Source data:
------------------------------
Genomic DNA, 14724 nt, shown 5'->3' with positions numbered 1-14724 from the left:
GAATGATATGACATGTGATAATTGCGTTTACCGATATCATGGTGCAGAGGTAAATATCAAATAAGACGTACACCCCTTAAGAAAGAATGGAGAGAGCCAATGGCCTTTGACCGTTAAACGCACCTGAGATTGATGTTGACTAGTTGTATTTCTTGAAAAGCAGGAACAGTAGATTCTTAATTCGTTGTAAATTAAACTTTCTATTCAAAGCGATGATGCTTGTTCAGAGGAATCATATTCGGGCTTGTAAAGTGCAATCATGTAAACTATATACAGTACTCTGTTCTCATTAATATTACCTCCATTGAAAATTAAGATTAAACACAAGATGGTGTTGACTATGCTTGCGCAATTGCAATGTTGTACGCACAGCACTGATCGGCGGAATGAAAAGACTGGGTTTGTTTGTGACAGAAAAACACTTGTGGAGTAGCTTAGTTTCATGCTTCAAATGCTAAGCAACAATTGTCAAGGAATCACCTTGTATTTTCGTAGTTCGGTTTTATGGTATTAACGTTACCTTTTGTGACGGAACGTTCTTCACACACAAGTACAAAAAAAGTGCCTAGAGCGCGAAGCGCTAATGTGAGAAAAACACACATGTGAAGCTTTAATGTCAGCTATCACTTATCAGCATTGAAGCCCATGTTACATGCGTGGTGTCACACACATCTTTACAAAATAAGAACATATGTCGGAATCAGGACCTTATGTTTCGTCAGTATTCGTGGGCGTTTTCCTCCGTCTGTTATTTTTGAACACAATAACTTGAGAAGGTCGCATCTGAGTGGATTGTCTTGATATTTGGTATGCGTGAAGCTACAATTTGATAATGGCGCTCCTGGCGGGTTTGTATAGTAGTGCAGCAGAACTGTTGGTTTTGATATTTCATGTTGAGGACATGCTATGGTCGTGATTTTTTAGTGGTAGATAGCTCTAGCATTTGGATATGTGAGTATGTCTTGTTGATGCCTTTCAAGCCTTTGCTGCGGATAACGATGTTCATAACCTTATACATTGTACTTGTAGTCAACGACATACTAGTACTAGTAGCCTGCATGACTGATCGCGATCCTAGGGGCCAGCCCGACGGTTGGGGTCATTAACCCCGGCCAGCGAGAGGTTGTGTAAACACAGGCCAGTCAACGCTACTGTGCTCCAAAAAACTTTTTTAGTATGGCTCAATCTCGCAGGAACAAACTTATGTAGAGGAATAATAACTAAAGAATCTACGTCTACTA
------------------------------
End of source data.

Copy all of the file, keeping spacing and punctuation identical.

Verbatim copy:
Genomic DNA, 14724 nt, shown 5'->3' with positions numbered 1-14724 from the left:
GAATGATATGACATGTGATAATTGCGTTTACCGATATCATGGTGCAGAGGTAAATATCAAATAAGACGTACACCCCTTAAGAAAGAATGGAGAGAGCCAATGGCCTTTGACCGTTAAACGCACCTGAGATTGATGTTGACTAGTTGTATTTCTTGAAAAGCAGGAACAGTAGATTCTTAATTCGTTGTAAATTAAACTTTCTATTCAAAGCGATGATGCTTGTTCAGAGGAATCATATTCGGGCTTGTAAAGTGCAATCATGTAAACTATATACAGTACTCTGTTCTCATTAATATTACCTCCATTGAAAATTAAGATTAAACACAAGATGGTGTTGACTATGCTTGCGCAATTGCAATGTTGTACGCACAGCACTGATCGGCGGAATGAAAAGACTGGGTTTGTTTGTGACAGAAAAACACTTGTGGAGTAGCTTAGTTTCATGCTTCAAATGCTAAGCAACAATTGTCAAGGAATCACCTTGTATTTTCGTAGTTCGGTTTTATGGTATTAACGTTACCTTTTGTGACGGAACGTTCTTCACACACAAGTACAAAAAAAGTGCCTAGAGCGCGAAGCGCTAATGTGAGAAAAACACACATGTGAAGCTTTAATGTCAGCTATCACTTATCAGCATTGAAGCCCATGTTACATGCGTGGTGTCACACACATCTTTACAAAATAAGAACATATGTCGGAATCAGGACCTTATGTTTCGTCAGTATTCGTGGGCGTTTTCCTCCGTCTGTTATTTTTGAACACAATAACTTGAGAAGGTCGCATCTGAGTGGATTGTCTTGATATTTGGTATGCGTGAAGCTACAATTTGATAATGGCGCTCCTGGCGGGTTTGTATAGTAGTGCAGCAGAACTGTTGGTTTTGATATTTCATGTTGAGGACATGCTATGGTCGTGATTTTTTAGTGGTAGATAGCTCTAGCATTTGGATATGTGAGTATGTCTTGTTGATGCCTTTCAAGCCTTTGCTGCGGATAACGATGTTCATAACCTTATACATTGTACTTGTAGTCAACGACATACTAGTACTAGTAGCCTGCATGACTGATCGCGATCCTAGGGGCCAGCCCGACGGTTGGGGTCATTAACCCCGGCCAGCGAGAGGTTGTGTAAACACAGGCCAGTCAACGCTACTGTGCTCCAAAAAACTTTTTTAGTATGGCTCAATCTCGCAGGAACAAACTTATGTAGAGGAATAATAACTAAAGAATCTACGTCTACTA